Since these contract faculty receive limited funding, they typically don't have the institutional resources to engage in the research and innovation we expect from our professors — and they certainly don't have the job security to speak out against harmful government policies.
The government's cuts to public K-12 education appear similarly motivated: to disempower the voice of the Alberta Teachers' Association.
Although some education advocates worry that the government's support for private and charter schools is religiously motivated, I think the government is more motivated by an opposition to teachers' organized labour. After all, Alberta's public charter schools are mandated to be non-religious and tuition-free.
What really sets teachers in Alberta's private schools and public charter schools apart from public school teachers is that they are not active members of the ATA.
We need to empower educators to be vocal advocates for our education system — not try to divide and silence them.
An anti-intellectual agenda
The UCP government has increasingly shown itself to be anti-intellectual. By cutting the research-intensive universities in the province, the government is gutting the province's ability to engage in cutting edge research and innovation.
Instead of encouraging the open exchange of ideas in higher education, the government has mischaracterized research-based thinking as extremist and left-wing.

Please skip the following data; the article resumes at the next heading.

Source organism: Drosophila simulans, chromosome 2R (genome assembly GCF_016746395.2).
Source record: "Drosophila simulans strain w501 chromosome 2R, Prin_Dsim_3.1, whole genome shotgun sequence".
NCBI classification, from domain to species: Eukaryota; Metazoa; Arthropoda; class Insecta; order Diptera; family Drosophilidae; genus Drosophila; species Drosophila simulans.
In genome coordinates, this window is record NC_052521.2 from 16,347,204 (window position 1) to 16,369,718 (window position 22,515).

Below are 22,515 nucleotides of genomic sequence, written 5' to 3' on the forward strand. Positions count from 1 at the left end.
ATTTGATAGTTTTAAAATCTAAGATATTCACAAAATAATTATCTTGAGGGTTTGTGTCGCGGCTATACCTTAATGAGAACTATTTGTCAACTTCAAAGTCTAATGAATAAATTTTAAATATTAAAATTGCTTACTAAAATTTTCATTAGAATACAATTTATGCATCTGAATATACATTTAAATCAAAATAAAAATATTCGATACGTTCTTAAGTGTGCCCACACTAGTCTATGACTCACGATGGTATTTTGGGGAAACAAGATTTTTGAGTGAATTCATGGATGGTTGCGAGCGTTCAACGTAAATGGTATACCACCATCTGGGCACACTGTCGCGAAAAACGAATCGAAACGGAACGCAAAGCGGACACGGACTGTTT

For example, the advanced education minister has asked all post-secondary institutions to create redundant "free speech" policies. The only real effect of asking for these redundant policies is that it allows the government to publicly misrepresent our post-secondary institutions as ideological enemies of conservative politics.
Further, by halting the K-12 curriculum overhaul, the UCP is actively ignoring the latest educational research. The revised curriculum was the result of the collaboration of teachers and academics across and beyond the province, but the UCP halted its implementation, seemingly dismissing the tremendous research and data behind it.
A policy proposal on the agenda for the upcoming UCP annual general meeting argues that the Alberta Education curriculum has led students to become "increasingly radicalized by extremist ideologies."
There is absolutely no evidence for this outrageous claim. Rather than objecting to extremist ideology, it seems that the UCP is upset that the new curriculum will include research-based facts: things like Indigenous history and environmental science.
If Albertans want a strong educational system, we can't treat research and critical thinking as the enemy.
Our economy won't get stronger by encouraging ignorance. Through its anti-educator and anti-intellectual ideology, the UCP is making it almost impossible for Alberta to produce the highly educated and entrepreneurial workforce that we desperately need.